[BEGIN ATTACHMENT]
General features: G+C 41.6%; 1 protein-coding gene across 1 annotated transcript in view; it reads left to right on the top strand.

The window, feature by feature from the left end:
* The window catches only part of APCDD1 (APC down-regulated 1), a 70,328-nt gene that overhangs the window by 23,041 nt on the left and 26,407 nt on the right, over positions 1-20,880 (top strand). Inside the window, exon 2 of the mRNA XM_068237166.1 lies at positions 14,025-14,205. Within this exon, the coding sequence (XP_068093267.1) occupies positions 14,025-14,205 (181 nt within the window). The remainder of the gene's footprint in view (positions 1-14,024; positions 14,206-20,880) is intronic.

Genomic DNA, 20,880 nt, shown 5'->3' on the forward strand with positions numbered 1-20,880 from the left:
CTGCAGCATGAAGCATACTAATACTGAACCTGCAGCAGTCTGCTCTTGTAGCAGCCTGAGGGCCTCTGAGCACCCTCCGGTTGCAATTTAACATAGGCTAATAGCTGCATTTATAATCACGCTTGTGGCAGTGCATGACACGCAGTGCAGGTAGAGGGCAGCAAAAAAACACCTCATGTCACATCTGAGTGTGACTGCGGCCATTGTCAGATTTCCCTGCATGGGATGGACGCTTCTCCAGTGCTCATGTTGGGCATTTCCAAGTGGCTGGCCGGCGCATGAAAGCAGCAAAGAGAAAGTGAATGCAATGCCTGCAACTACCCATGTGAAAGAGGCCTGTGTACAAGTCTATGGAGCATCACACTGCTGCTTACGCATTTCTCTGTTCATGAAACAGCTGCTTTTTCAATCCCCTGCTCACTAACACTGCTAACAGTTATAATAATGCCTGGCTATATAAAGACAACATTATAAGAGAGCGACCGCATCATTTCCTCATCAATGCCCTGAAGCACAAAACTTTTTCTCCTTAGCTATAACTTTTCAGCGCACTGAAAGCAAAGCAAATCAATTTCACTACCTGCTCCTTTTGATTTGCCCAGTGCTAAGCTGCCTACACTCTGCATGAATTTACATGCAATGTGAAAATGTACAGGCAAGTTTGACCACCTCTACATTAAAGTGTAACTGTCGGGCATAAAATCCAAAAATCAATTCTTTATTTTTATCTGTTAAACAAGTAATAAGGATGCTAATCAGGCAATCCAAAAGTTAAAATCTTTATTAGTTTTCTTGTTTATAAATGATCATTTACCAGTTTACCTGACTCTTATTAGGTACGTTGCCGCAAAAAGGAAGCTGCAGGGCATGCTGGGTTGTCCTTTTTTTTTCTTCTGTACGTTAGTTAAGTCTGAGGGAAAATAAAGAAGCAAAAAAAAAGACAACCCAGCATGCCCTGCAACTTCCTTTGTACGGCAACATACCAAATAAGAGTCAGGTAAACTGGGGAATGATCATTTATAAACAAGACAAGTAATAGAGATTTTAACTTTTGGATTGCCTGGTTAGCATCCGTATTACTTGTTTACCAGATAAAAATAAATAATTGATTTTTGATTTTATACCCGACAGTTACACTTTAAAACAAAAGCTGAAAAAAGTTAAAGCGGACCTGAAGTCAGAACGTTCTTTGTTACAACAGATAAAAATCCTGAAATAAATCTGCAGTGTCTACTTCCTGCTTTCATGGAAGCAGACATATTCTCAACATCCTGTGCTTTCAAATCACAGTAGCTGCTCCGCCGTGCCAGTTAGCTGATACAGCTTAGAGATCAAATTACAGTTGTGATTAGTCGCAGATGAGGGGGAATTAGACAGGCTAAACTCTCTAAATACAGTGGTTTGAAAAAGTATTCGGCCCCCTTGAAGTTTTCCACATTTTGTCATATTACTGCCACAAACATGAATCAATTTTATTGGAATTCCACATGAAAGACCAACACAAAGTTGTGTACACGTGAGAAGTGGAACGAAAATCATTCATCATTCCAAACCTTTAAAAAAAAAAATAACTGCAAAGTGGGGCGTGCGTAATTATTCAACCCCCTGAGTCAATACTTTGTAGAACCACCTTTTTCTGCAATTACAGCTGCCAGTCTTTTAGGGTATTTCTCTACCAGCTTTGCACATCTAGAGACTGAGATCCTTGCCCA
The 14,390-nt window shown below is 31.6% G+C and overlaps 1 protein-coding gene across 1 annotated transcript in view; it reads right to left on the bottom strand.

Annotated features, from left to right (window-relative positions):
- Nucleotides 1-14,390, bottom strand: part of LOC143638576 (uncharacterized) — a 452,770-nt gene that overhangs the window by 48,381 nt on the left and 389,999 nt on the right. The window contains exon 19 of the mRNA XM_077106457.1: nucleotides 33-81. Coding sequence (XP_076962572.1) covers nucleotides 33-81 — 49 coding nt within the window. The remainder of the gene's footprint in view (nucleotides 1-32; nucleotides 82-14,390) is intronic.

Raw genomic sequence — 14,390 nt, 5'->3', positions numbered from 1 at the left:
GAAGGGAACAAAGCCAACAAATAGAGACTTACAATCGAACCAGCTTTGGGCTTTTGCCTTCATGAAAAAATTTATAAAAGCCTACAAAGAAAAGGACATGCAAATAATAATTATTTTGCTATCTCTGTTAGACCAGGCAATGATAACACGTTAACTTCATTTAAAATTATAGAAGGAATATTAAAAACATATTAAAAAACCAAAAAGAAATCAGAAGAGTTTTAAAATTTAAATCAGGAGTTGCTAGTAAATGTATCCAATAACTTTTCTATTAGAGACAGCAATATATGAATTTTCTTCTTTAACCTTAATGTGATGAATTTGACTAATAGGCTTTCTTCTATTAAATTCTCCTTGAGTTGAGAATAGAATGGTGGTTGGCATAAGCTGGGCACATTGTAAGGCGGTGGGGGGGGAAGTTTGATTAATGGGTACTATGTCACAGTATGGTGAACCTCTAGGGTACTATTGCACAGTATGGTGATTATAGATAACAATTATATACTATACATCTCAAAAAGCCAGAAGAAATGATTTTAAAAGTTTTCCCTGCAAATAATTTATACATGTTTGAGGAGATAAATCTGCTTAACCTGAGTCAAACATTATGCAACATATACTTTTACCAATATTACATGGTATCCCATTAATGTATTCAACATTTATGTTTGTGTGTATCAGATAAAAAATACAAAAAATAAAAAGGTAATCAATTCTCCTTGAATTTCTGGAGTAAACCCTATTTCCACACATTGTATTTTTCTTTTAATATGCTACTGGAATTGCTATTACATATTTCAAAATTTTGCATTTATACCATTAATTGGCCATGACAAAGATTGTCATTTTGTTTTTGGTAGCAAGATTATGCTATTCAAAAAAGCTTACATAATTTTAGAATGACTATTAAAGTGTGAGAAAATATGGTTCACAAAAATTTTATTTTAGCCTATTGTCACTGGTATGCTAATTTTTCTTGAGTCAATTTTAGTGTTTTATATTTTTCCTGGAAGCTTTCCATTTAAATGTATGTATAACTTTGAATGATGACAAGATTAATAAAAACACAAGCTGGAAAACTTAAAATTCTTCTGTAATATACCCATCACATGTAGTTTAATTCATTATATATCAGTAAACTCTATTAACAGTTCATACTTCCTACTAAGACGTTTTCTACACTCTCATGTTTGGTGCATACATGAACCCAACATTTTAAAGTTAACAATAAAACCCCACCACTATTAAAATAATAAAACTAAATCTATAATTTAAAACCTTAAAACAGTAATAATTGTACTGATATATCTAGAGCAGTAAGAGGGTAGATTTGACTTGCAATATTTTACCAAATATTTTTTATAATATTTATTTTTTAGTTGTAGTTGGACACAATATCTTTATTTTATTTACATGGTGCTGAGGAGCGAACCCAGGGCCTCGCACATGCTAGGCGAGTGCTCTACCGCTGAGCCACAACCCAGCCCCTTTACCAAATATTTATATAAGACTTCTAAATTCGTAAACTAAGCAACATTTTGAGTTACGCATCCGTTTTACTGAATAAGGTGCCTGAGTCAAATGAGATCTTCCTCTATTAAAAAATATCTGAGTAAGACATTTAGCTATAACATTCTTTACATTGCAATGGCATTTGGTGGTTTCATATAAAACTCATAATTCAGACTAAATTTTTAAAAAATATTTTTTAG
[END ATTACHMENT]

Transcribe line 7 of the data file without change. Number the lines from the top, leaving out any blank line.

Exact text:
Annotated features, from left to right (window-relative positions):